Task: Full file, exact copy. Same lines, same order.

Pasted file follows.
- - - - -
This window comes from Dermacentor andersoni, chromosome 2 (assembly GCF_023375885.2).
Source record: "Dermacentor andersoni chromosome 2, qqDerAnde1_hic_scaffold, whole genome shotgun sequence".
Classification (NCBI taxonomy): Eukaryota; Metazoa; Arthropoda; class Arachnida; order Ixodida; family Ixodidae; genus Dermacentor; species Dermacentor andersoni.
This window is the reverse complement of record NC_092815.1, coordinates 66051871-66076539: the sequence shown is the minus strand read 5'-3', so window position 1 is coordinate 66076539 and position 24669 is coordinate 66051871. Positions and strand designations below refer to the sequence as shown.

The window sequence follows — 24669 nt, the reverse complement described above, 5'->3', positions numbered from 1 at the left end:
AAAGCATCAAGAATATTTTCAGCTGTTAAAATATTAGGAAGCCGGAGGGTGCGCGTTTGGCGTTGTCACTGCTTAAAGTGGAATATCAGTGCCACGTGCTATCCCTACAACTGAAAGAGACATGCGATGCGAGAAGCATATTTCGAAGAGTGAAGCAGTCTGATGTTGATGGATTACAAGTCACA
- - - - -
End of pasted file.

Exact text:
This window comes from Dermacentor andersoni, chromosome 2 (assembly GCF_023375885.2).
Source record: "Dermacentor andersoni chromosome 2, qqDerAnde1_hic_scaffold, whole genome shotgun sequence".
Classification (NCBI taxonomy): Eukaryota; Metazoa; Arthropoda; class Arachnida; order Ixodida; family Ixodidae; genus Dermacentor; species Dermacentor andersoni.
This window is the reverse complement of record NC_092815.1, coordinates 66051871-66076539: the sequence shown is the minus strand read 5'-3', so window position 1 is coordinate 66076539 and position 24669 is coordinate 66051871. Positions and strand designations below refer to the sequence as shown.

The window sequence follows — 24669 nt, the reverse complement described above, 5'->3', positions numbered from 1 at the left end:
AAAGCATCAAGAATATTTTCAGCTGTTAAAATATTAGGAAGCCGGAGGGTGCGCGTTTGGCGTTGTCACTGCTTAAAGTGGAATATCAGTGCCACGTGCTATCCCTACAACTGAAAGAGACATGCGATGCGAGAAGCATATTTCGAAGAGTGAAGCAGTCTGATGTTGATGGATTACAAGTCACA